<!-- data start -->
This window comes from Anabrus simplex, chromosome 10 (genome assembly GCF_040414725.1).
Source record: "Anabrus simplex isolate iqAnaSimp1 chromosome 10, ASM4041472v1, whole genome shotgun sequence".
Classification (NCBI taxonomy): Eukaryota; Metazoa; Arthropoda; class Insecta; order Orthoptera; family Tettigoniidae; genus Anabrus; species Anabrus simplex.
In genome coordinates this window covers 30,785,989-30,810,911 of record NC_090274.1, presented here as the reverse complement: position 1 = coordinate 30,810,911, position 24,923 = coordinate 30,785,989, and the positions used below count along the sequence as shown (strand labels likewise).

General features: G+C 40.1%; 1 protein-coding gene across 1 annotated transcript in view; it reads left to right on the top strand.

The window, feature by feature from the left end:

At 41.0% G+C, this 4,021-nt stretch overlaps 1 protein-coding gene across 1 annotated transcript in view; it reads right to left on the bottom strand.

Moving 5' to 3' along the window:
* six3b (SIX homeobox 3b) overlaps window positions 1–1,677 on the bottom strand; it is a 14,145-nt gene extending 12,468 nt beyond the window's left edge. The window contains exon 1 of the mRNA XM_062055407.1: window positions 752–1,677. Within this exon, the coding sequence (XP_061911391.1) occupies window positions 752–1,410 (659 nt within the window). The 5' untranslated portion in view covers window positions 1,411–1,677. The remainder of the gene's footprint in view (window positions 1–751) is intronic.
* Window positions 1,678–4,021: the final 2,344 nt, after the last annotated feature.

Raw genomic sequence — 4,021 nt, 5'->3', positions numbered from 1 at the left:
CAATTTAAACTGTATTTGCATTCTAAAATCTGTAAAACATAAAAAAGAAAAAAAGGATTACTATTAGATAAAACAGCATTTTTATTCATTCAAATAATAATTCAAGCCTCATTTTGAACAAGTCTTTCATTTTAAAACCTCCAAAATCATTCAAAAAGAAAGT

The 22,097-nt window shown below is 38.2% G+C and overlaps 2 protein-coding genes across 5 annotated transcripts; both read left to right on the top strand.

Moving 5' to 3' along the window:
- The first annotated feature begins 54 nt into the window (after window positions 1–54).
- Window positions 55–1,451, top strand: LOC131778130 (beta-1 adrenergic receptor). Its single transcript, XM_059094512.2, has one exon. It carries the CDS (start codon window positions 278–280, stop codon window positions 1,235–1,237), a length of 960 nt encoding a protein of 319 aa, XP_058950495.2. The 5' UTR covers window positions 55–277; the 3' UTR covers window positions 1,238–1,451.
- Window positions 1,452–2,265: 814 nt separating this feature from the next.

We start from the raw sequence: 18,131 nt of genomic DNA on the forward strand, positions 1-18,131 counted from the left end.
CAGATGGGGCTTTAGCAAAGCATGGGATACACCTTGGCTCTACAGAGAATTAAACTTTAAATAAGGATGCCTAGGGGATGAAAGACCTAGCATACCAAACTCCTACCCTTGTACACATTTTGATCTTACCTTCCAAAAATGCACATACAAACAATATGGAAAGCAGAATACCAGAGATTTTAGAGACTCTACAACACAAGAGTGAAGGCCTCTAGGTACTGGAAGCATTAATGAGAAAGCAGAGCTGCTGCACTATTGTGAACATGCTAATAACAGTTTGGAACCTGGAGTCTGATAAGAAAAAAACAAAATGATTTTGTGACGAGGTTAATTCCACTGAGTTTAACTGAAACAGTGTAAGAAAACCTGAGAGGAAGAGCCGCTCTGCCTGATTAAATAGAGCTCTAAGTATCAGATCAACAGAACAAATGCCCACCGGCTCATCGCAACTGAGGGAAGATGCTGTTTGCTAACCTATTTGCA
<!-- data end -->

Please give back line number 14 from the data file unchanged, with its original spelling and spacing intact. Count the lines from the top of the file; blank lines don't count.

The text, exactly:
Moving 5' to 3' along the window: